When the BP Oil Plant had its massive spill in 2010, communities all along the Gulf Coast suffered severe impacts. This included the local Indigenous communities, who the federal government has long ignored. The BP oil spill destroyed the Gulf Coast environment, and because much of Indigenous culture includes a deep connection to the land, Indigenous communities suffered disproportionately. Hurricanes and other natural disasters frequently hit the Gulf Coast, but Indigenous neighborhoods rarely receive enough federal aid. In general, Indigenous residents also face racism within their communities: their water and food are often contaminated, and their children are segregated in schools.
Cancer-Causing Agents As An Environmental Racism Issue
In the space between Baton Rouge and New Orleans, Louisiana lies Cancer Alley, an area named for its high number of petroleum factories. The air quality in Cancer Alley has been a problem for decades, and it’s only getting worse, even as air quality around the country improves. The residents, who are mostly under-resourced and Black, are exposed to significantly more carcinogens than other locations. In order to persuade residents to allow the construction of the plants, petroleum corporations promised jobs to the people in Cancer Alley. However, the corporations only employ a small percentage of those residents because they bring in their own workers from other locations.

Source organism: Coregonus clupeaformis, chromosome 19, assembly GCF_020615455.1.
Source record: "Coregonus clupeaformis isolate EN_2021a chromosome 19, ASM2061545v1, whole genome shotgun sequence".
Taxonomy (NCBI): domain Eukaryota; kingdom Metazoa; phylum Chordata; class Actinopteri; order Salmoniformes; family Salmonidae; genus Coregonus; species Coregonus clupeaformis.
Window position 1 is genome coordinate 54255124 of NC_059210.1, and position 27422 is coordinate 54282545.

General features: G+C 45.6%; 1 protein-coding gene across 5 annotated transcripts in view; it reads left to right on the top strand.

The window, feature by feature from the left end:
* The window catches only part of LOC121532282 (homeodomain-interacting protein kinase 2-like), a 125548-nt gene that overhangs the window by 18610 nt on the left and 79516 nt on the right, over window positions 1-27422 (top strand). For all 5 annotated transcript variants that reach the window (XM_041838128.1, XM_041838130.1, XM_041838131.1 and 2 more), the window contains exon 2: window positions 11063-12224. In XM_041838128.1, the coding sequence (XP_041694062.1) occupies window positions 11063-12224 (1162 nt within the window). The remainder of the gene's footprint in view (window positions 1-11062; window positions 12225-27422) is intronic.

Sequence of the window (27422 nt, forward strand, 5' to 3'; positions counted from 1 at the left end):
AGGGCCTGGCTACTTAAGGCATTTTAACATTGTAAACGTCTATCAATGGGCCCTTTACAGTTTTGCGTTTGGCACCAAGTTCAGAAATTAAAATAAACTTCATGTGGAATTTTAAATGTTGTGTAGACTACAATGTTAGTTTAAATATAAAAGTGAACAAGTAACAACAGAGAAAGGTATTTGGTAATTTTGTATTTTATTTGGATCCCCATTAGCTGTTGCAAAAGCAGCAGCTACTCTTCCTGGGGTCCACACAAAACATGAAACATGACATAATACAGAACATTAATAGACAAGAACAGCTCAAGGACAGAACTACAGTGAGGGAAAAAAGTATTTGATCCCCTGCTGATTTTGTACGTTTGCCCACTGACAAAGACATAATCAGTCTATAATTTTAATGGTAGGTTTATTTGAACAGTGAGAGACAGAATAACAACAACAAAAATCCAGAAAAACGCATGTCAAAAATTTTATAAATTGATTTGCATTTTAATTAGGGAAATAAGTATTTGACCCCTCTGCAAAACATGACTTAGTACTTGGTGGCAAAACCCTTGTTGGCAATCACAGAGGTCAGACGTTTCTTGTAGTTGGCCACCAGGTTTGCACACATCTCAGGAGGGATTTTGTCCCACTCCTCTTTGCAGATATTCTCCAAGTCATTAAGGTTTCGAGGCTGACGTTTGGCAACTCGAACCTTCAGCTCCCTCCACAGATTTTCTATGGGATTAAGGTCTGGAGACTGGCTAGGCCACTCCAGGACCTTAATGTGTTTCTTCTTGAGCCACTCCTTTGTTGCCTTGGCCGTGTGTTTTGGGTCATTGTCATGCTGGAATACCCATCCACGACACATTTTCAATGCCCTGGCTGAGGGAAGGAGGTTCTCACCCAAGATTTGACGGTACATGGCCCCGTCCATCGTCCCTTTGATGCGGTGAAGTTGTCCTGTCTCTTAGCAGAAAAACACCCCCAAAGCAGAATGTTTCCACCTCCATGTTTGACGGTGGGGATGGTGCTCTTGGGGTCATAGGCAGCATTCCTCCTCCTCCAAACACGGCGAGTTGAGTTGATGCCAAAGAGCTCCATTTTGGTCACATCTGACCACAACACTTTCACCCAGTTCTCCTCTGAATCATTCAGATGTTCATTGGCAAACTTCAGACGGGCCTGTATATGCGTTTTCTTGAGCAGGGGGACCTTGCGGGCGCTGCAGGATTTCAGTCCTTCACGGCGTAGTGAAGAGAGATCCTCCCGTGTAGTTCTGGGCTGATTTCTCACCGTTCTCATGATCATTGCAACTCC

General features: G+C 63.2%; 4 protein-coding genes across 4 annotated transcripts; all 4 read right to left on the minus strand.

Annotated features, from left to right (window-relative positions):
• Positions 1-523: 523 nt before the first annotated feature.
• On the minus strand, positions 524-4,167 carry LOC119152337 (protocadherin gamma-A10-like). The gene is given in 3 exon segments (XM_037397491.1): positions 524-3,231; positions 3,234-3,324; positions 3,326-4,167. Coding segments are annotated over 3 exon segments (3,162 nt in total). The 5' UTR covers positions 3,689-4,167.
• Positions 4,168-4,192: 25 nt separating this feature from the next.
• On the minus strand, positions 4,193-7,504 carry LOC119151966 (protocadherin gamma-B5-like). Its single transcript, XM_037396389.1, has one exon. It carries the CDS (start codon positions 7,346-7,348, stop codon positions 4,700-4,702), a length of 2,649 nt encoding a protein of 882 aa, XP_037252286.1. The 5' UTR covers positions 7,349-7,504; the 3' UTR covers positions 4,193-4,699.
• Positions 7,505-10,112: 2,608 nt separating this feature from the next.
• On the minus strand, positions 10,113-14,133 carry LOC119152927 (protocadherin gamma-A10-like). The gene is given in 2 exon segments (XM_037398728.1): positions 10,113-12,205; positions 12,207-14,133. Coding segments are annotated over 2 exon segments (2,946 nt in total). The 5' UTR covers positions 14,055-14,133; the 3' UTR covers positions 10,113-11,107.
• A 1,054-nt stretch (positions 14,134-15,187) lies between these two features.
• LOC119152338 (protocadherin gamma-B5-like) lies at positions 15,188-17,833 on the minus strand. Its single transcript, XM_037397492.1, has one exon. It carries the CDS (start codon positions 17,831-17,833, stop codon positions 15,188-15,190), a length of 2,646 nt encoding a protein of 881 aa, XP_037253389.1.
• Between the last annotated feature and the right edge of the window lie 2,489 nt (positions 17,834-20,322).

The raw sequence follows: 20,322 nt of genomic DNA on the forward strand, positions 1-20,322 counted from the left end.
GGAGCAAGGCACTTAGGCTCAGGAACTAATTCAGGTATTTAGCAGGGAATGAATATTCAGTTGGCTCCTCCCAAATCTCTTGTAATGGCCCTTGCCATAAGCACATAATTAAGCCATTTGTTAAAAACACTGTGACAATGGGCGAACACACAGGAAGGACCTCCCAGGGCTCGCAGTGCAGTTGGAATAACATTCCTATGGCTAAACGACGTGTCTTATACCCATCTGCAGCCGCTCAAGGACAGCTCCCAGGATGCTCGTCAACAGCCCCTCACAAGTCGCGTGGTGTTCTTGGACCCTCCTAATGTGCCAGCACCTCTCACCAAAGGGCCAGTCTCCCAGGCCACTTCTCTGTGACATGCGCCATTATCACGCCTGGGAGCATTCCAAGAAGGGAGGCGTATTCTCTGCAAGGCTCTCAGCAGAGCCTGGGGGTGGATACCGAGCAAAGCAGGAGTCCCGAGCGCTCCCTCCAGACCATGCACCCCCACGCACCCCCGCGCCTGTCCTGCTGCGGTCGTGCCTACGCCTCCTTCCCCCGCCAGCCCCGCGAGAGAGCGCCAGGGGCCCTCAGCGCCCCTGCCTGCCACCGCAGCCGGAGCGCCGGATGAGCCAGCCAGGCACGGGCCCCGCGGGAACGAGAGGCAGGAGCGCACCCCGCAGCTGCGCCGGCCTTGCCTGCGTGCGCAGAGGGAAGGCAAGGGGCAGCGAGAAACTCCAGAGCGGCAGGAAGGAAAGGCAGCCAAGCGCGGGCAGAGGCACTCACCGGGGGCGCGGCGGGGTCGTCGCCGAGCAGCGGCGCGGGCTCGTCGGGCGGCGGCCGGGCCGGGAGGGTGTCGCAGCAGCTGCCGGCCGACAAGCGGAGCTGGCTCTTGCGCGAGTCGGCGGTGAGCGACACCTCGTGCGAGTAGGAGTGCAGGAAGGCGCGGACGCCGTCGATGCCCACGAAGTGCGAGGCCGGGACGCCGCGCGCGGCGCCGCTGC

In 2008, over a billion gallons of coal ash (a very dangerous pollutant that coal-burning factories produce) contaminated the Emory River in Kingston, Tennessee. The population of Kingston is over 90% white. In order to avoid poisoning residents in Kingston, the Tennessee Valley Authority received approval from the EPA to transport the coal ash waste to Uniontown, Alabama, a small, rural community West of Montgomery. 90% of Uniontown’s residents are Black. Once they moved the coal ash to Uniontown, the EPA labeled it as non-hazardous, even though it was classified as hazardous in Kingston. In addition to being subjected to the numerous health problems that are associated with coal ash (cancer, leukemia, etc.), residents are also forced to watch as the landfill creeps closer and closer to their only cemetery. Like the other locations with environmental justice issues, Uniontown citizens protested the landfill, but their cries have been dismissed. The waste is still in Uniontown today.
Asthma As An Environmental Justice Issue
In predominantly BIPOC communities in the Everglades, like Pahokee, “black snow” plagues the area. Burning nearby sugar fields creates the black snow. Sugar companies burn their fields before each harvest to reduce transportation costs. It’s a legal practice, but ash and other debris from the fires fill the air in nearby communities, making it difficult to breathe. This sort of “respiratory distress” can lead to respiratory illnesses, like asthma and lung cancer. Black snow also makes residents more susceptible to the coronavirus.